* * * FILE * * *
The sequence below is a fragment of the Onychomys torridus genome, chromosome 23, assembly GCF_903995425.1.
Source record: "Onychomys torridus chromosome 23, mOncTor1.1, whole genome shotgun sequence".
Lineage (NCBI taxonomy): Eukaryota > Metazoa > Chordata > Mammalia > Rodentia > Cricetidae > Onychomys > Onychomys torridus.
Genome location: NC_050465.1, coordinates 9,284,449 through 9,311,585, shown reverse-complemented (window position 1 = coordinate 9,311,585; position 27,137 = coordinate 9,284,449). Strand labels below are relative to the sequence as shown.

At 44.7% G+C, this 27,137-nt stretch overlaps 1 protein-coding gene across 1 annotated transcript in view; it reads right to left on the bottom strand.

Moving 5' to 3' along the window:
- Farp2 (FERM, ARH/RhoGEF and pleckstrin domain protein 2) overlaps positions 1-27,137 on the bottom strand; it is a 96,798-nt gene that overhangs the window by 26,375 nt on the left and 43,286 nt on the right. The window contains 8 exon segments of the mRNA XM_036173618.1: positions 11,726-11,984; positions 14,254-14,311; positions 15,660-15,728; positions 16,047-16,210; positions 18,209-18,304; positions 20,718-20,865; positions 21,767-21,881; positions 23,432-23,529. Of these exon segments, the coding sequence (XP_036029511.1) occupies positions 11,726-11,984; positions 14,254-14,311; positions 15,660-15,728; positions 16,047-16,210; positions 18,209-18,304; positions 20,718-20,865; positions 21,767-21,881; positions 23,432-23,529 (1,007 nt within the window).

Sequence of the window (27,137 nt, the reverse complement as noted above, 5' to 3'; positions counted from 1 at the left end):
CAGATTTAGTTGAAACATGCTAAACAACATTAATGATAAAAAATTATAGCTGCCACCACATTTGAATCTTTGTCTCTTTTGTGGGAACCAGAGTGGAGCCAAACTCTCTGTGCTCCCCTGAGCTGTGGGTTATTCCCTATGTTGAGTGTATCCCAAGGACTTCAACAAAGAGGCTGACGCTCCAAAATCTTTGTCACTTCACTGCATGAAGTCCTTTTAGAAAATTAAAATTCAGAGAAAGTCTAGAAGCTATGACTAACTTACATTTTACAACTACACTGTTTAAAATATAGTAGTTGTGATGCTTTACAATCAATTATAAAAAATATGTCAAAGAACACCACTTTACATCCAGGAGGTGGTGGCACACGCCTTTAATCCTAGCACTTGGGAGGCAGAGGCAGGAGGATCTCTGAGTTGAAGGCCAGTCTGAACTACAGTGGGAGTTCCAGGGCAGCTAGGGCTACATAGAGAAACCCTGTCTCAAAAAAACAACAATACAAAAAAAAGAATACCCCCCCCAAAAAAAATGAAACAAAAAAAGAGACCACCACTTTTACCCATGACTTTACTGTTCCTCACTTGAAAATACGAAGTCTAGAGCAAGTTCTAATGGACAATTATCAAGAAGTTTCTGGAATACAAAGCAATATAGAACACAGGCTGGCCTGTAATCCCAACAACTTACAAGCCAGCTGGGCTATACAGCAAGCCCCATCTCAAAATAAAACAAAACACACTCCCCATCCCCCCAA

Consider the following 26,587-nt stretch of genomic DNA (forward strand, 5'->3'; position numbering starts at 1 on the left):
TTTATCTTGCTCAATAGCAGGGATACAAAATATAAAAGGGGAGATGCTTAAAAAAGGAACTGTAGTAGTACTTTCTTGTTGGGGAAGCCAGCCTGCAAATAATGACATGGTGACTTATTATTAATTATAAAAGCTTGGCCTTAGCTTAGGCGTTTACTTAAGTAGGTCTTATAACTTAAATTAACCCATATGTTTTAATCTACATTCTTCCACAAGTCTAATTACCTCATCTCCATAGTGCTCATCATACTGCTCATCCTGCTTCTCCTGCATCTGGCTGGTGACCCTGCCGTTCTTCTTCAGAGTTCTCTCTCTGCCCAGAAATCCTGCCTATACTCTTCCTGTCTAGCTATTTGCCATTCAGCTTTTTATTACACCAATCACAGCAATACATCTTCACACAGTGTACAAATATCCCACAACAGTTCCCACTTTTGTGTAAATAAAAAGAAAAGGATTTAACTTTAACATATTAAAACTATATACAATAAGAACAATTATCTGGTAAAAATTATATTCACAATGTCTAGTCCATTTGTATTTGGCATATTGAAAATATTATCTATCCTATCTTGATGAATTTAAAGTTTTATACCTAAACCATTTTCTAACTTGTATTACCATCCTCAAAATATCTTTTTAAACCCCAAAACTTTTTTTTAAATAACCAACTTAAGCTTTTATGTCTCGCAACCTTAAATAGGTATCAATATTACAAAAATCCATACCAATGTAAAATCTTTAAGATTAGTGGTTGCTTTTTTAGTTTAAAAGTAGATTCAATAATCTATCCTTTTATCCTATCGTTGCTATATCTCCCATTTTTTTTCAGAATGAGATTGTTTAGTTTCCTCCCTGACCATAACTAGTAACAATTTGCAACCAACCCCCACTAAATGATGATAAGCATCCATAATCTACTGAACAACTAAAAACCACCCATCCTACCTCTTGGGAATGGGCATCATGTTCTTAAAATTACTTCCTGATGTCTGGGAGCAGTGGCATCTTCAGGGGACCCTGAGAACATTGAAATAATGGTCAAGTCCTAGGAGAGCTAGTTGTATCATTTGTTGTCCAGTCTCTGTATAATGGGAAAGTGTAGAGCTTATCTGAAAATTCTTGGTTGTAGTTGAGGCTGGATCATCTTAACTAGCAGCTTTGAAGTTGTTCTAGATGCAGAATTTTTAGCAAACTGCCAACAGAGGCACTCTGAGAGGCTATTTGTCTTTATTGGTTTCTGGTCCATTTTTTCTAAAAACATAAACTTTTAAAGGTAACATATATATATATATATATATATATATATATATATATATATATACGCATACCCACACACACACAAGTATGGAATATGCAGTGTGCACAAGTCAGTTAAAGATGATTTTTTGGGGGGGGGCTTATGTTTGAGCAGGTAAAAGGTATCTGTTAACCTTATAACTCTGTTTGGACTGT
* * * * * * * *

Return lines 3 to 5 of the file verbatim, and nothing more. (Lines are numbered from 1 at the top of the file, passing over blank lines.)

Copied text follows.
Lineage (NCBI taxonomy): Eukaryota > Metazoa > Chordata > Mammalia > Rodentia > Cricetidae > Onychomys > Onychomys torridus.
Genome location: NC_050465.1, coordinates 9,284,449 through 9,311,585, shown reverse-complemented (window position 1 = coordinate 9,311,585; position 27,137 = coordinate 9,284,449). Strand labels below are relative to the sequence as shown.

At 44.7% G+C, this 27,137-nt stretch overlaps 1 protein-coding gene across 1 annotated transcript in view; it reads right to left on the bottom strand.